Living in the Southern U.S. of A. as my family does, most of the Christians we know are of the Southern Baptist variety, or of some Evangelical offshoot thereof. (Most of the non-denominational or independent churches around here are splits from Baptist churches. A lot of the non-denominational churches near us really are Baptist churches but don’t want to include the word “Baptist” in their name, because they fear it may scare away the unchurched.)
If you are a Roman Catholic, Orthodox, Reformed (incl. Presbyterian, Congregationalist, Dutch Reformed, and UCC), Anglican/Episcopal, or Lutheran Christian and you live in the South, you have at one point or another had a discussion with someone else about the subject of infant baptism vs. “believers’ baptism.” (Disclaimer: what I am about to say does not apply to the Baptist readers of this blog, each of whom is a very respecful, open-minded individual.) They will often want to tell you that you haven’t really been baptized because you haven’t been baptized “the right way” and at “the right time.” Many delight to use the term “Christening” to describe an infant baptism, using the term pejoratively to connote “a ritual that isn’t really baptism, but that some people only think is a real baptism.” (In fact, “Christening” is a synonym for baptism, not something different from baptism. Every baptism is a Christening, because through baptism a person becomes a part of the visible Church. Through baptism, we take up the Name of Christ. A feature of infant baptism, traditionally, is the child’s receiving his/her forename, which is why your first name is also called your “Christian name.”)
Within the Presbyterian Church, many of our membership have come to us as transfers either from Baptist churches or from one of the aforementioned non-denominational/independent churches, so infant baptism is always a new and strange thing. Because, in the South, any Christian church that is not Baptist is in a decided minority, both Baptists and non-Baptists alike may very easily be led to believe that “believers’ baptism” is the norm among Christians, with infant baptism being a curiosity, practiced by only a handful of churches.
Indeed, one commenter on a blog recently, who had joined a Presbyterian church from one with a believers’ baptism orientation, referred to allowing his/her children to receive covenant baptism as “going with the PCA thing.” No, infant baptism isn’t just “the PCA thing.” Neither is it just “the Presbyterian thing.”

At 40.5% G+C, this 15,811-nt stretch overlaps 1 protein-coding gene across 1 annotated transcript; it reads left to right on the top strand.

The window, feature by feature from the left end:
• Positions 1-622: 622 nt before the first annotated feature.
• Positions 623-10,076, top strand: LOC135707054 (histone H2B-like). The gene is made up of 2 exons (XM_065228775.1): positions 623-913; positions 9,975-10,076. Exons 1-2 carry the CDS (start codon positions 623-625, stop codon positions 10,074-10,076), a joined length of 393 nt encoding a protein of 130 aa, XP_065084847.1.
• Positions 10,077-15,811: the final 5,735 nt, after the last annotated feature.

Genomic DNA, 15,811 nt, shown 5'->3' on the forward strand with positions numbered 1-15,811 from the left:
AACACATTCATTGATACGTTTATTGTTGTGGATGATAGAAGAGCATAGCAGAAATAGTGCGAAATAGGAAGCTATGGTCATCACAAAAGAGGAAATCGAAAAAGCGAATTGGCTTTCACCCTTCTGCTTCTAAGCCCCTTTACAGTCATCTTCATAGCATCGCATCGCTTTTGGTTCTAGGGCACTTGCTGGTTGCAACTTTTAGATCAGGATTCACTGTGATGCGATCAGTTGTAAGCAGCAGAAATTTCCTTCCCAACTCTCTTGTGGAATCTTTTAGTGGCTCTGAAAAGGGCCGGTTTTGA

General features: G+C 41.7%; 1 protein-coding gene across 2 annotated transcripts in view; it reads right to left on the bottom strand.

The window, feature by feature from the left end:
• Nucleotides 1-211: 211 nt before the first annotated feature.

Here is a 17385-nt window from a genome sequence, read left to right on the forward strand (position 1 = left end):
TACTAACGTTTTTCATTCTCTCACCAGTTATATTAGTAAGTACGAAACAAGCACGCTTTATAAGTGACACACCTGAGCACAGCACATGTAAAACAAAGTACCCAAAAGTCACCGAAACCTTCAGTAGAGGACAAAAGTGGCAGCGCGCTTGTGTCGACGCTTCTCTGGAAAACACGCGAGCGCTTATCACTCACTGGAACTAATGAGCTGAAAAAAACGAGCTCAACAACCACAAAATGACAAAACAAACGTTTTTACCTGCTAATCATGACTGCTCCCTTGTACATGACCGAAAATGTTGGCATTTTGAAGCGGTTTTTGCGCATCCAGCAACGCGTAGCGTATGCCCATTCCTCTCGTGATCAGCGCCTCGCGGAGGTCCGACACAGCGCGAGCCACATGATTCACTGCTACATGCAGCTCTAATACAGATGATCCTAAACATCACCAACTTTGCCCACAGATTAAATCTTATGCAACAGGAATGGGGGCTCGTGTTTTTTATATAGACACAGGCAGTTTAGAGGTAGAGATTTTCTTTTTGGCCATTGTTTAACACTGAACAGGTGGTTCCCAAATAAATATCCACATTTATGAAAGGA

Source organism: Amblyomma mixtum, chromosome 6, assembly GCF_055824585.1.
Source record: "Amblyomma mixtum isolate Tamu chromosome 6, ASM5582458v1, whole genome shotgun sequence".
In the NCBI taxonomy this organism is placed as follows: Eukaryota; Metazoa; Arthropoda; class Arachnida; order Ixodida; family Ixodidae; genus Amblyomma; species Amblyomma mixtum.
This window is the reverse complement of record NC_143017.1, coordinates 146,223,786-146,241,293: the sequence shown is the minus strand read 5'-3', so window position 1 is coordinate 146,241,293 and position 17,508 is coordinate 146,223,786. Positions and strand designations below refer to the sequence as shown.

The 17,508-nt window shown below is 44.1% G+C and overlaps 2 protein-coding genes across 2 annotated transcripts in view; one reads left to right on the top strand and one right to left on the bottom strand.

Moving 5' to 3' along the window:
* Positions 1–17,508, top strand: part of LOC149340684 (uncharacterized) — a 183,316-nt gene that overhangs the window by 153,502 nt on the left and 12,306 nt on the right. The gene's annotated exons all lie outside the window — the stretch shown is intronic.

Let’s look at the numbers:
Churches that practice infant baptism (with approximate membership, stats from adherents.com):
Roman Catholic – 1.5 Billion
Eastern Orthodox – 240 Million
Reformed (incl. Presbyterian, RCA, CRCNA, Congregational, UCC, etc.) – 75 Million
Anglican – 73 Million
Methodist – 70 Million
Lutheran – 64 Million
New Apostolic Church – 10 Million
Churches that do not practice infant baptism:
Pentecostal = 105 Million
Baptist – 70 Million
Jehovah’s Witness* – 14.8 Million
Latter Day Saints* – 12.5 Million
Adventist – 12 Million
Campbellite (“Restoration” Churches, incl. Church of Christ) – 5.4 Million
Brethren – 1.5 Million
Mennonite – 1.25 Million
*Although many Evangelicals, including most Baptists, would not accept JW or LDS baptism as valid (as these are not Trinitarian churches), I included their numbers lest I be accused of short-changing those who do not practice infant baptism.
Totals: Approximately 2,032,000,000 (Two Billion, Thirty-two Million) Christians worldwide who practice infant baptism. Approximately 222,450,000 (Two hundred twenty-two million,four hundred fifty thousand) Christians who do not practice infant baptism, and that’s if we count the Jehovah’s Witnesses and the Mormons. That means over 90% of the world’s Christians practice infant baptism. Infant baptism is hardly just “the PCA thing” or even just “the Presbyterian thing.” Looks more like infant baptism is, for the largest part, “the Christian thing.”